It is important to protect you and your employees from the impact of a fraud in your organisation. We would recommend that you put in place the following procedures and controls in your business to assist you in detecting and preventing fraud.
1. Segregation of duties – It is more difficult for an individual to commit a fraud if they are not involved in all steps in a process. Wherever possible don’t have only one person who is responsible for controlling an entire area of the business. This in particular includes the accounting function but will also include other key areas. For example ordering goods, stock control and despatch in a business where stocks include attractive consumer goods.
The involvement of several people reduces the risk of intentional manipulation or accidental error and increases the level of checking. Function which should be separate are:
While small businesses may find this difficult even the involvement of a second person in a process can be beneficial.
2. People Control - Recruit the right people by selecting an individual with appropriate skills and training. The importance of reference checks for training and employment is important to ensure they are the right person for the job and not putting themselves in a position to exploit your organisation. Also for current staff, management need to ensure that the staff are motivated and their training needs are being met.
Watch out for employees who are overly protective of their role – they may have something to hide. Similarly watch out for disaffected employees, who might be bearing a grudge or those whose circumstances change for the worse or curiously for the better.
Be on the lookout for unusual requests from staff involved in the accounts function and also watch out for employees who never take their holiday. These could both be indicators of fraud.
Ensure that you have a clear policy that fraud will not be tolerated within the organisation and ensure that this is communicated to all staff.
3. Accounting Controls - Policies and procedures should be established in relation to accounting controls. Never sign blank cheques other than in exceptional circumstances and ensure that the corresponding invoices are presented with the cheques. Prepare monthly bank reconciliations, Creditor ledger reconciliations. Prepare monthly management accounts and compare these actual results against your budgets so you are aware of variances. Investigate the variances without delay and by taking prompt action you could prevent a fraud from developing.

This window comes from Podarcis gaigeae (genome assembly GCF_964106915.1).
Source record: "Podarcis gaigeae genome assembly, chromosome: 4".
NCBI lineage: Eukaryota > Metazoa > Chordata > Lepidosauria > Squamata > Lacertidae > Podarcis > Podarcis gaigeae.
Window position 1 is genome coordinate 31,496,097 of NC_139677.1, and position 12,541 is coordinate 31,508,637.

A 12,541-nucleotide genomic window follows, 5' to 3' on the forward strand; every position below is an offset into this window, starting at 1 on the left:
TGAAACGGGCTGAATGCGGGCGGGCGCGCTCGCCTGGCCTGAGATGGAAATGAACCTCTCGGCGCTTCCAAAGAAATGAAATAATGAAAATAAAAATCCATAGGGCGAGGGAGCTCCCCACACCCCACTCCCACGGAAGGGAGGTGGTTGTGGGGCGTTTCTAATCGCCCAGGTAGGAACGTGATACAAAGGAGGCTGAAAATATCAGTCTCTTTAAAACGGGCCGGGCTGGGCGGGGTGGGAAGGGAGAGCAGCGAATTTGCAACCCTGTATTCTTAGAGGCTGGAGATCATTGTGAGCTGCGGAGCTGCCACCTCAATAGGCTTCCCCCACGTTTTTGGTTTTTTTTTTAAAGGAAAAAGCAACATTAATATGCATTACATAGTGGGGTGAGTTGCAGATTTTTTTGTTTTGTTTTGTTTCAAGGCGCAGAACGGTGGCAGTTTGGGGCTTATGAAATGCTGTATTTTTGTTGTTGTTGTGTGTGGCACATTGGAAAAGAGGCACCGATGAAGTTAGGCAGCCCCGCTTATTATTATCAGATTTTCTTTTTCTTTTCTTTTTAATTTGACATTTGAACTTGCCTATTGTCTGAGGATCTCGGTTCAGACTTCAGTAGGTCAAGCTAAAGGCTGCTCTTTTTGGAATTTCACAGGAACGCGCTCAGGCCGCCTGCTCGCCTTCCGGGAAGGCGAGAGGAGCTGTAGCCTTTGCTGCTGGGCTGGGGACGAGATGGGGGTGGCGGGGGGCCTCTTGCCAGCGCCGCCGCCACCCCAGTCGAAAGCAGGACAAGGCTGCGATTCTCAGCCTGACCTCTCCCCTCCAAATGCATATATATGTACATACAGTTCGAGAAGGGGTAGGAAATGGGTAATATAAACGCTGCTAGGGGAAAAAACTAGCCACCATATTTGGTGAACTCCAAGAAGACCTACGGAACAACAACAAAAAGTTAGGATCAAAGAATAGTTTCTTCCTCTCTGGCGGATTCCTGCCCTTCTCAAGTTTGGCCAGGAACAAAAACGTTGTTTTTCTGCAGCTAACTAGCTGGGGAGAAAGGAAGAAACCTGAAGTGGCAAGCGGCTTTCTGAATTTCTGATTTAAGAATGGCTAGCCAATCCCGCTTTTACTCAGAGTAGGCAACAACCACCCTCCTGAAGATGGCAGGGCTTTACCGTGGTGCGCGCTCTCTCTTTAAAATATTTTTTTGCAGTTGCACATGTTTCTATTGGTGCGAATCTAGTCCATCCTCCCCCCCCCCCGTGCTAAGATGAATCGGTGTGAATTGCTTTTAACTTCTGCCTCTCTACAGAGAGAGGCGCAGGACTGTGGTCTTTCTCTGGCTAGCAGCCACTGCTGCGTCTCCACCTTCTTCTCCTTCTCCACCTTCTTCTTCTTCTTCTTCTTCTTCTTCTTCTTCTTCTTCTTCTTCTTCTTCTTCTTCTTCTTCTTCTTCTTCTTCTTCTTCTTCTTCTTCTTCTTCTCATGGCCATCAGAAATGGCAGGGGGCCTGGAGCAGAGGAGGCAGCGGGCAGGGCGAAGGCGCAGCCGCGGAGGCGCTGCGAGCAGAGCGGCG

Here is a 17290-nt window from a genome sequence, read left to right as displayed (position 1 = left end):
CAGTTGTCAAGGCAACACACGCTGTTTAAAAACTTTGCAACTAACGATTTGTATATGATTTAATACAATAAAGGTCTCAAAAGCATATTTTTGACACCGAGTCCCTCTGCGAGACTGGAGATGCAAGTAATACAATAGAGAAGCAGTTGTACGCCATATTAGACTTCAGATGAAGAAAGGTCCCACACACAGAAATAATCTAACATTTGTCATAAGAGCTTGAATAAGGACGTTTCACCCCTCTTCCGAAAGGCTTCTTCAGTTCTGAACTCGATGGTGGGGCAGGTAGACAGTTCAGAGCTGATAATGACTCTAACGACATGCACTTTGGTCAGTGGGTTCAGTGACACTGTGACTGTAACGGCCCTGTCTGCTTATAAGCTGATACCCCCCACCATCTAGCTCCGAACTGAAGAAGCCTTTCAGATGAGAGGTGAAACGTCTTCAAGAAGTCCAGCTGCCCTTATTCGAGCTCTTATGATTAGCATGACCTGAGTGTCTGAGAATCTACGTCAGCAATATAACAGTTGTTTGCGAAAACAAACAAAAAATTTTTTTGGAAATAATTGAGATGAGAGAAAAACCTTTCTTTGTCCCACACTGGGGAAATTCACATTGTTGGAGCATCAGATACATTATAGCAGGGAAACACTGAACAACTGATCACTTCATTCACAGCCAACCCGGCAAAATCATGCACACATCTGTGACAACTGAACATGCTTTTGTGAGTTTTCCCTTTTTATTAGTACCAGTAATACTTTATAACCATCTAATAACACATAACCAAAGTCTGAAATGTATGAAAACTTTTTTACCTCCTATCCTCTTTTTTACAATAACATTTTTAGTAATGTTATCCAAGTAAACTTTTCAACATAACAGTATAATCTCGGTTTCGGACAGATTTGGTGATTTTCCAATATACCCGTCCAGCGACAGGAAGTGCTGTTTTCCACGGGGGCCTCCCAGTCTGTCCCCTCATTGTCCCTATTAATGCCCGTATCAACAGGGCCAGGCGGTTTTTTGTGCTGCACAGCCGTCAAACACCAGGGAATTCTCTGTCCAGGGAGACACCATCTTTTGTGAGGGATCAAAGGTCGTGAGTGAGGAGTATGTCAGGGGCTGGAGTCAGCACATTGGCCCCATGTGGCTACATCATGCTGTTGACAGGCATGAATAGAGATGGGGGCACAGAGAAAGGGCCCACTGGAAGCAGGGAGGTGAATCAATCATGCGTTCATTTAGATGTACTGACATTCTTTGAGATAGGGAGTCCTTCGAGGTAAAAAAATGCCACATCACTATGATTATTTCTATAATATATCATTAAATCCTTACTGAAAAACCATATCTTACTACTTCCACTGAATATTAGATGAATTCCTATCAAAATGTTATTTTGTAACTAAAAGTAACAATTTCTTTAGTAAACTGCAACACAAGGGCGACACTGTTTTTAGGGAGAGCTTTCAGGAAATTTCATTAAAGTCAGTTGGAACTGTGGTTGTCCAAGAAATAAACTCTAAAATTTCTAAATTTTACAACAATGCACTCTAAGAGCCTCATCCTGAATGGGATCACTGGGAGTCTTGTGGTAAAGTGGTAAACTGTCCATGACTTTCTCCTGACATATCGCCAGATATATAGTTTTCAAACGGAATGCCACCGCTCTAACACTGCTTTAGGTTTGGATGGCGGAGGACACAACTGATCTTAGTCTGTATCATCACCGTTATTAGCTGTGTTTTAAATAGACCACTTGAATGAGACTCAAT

4. Risk Register - Identify which areas of your organisation could be at risk, then plan and implement appropriate defences. Target the areas where most of your revenue comes from and where most of your costs lie. Develop control to defend these areas. Effective controls include:
5. Authorisation and Approval Controls – Reporting lines should exist between staff and should be clearly documented and communicated to staff. All transactions should require authorisation or approval by an appropriately defined person. The authorisation limited should be defined. Example, all office stationery purchases may be approved by the office manager up to €500. Above this amount approval of the financial controller is required.
6. Physical Controls – This relates to the physical custody of assets and the procedures to restrict access to authorised personnel only. Physical controls are vital for assets that are valuable, portable, exchangeable and desirable. Examples of controls would be passwords for computers and lifts, keys / swipes cards for access to stock room or warehouse.
The implementation of these six steps within your business will make it more difficult for fraud to take place in your organisation and they will help you to detect fraud in its initial stages before it seriously effects your bottom line.
Contact Deirdre McDermott Audit Director OSK for further information on preventing fraud in your business or in relation to our audit and accounting services or call 01 439 4360.
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